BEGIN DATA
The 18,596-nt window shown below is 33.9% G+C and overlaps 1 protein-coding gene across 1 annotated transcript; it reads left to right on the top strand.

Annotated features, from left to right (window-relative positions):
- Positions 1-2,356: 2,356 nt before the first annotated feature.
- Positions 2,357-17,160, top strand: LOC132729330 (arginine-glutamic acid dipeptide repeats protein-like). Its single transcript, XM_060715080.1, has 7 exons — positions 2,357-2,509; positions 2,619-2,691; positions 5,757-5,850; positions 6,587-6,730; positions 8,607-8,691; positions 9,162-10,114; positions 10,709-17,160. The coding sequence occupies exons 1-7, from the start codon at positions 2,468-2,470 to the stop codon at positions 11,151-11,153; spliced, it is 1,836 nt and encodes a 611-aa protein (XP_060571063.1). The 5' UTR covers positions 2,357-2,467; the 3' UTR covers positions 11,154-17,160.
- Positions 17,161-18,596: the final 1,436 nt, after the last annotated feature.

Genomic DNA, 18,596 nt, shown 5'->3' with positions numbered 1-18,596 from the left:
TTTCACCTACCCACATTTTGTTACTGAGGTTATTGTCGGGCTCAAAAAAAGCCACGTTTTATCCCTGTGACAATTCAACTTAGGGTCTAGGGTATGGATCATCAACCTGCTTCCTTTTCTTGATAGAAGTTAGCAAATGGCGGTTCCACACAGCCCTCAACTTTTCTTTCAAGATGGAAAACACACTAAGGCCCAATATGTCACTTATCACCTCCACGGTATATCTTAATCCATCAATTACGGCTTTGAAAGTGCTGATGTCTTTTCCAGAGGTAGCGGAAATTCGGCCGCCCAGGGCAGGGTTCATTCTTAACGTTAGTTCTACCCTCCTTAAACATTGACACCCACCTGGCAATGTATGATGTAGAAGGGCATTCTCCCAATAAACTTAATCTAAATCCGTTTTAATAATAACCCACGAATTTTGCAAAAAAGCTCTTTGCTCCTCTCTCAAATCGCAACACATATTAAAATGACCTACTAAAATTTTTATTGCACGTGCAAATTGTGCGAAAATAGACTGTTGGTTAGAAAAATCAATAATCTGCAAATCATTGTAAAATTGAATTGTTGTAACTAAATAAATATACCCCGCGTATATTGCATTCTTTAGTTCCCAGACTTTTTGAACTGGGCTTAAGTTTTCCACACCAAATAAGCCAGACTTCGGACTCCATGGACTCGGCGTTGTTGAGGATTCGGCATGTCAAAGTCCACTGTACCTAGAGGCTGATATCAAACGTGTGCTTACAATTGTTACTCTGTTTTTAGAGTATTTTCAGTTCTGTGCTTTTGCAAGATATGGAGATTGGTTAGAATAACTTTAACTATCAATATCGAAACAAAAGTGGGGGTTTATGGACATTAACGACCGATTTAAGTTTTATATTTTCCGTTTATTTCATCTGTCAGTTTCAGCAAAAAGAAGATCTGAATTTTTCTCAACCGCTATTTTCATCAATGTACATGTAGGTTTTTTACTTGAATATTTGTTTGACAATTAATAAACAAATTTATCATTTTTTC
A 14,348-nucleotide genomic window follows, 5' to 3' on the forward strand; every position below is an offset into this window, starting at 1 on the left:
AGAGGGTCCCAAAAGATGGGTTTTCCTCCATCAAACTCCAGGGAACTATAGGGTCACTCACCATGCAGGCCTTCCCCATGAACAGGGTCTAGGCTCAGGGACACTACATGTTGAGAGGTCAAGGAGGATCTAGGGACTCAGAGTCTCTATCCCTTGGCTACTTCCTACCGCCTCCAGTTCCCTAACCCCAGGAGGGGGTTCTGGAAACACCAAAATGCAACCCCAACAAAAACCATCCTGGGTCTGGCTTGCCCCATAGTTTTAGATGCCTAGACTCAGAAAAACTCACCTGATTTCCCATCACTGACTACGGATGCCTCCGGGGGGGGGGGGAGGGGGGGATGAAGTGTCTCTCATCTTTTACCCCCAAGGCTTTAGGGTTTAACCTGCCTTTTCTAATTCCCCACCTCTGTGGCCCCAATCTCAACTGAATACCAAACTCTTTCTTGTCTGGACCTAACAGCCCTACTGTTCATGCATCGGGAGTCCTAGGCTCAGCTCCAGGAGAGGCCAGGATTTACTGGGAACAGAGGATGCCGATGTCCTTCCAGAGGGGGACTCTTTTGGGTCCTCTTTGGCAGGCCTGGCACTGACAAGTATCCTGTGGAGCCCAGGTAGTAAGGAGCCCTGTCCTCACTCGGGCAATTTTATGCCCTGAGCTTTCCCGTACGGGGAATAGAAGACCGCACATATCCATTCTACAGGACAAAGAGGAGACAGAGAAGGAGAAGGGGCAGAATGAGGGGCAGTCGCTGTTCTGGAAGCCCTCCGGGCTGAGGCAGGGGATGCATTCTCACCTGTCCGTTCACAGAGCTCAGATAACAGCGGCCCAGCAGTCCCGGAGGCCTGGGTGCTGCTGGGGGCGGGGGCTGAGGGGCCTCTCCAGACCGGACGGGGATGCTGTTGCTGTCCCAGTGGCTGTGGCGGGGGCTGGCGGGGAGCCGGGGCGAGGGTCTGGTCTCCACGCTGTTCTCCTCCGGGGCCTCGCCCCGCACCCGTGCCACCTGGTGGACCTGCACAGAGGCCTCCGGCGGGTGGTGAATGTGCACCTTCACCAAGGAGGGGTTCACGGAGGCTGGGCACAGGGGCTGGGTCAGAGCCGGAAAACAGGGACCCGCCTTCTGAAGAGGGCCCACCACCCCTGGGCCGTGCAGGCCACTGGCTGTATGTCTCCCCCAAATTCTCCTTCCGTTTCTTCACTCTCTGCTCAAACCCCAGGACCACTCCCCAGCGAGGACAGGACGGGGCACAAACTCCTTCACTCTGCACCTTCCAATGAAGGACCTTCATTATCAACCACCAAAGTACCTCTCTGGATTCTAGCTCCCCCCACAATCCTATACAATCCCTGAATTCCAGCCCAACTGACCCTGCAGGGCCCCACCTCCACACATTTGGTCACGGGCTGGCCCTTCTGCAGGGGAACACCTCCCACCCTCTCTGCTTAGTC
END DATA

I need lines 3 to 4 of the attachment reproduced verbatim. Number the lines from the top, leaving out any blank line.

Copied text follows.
- Positions 1-2,356: 2,356 nt before the first annotated feature.
- Positions 2,357-17,160, top strand: LOC132729330 (arginine-glutamic acid dipeptide repeats protein-like). Its single transcript, XM_060715080.1, has 7 exons — positions 2,357-2,509; positions 2,619-2,691; positions 5,757-5,850; positions 6,587-6,730; positions 8,607-8,691; positions 9,162-10,114; positions 10,709-17,160. The coding sequence occupies exons 1-7, from the start codon at positions 2,468-2,470 to the stop codon at positions 11,151-11,153; spliced, it is 1,836 nt and encodes a 611-aa protein (XP_060571063.1). The 5' UTR covers positions 2,357-2,467; the 3' UTR covers positions 11,154-17,160.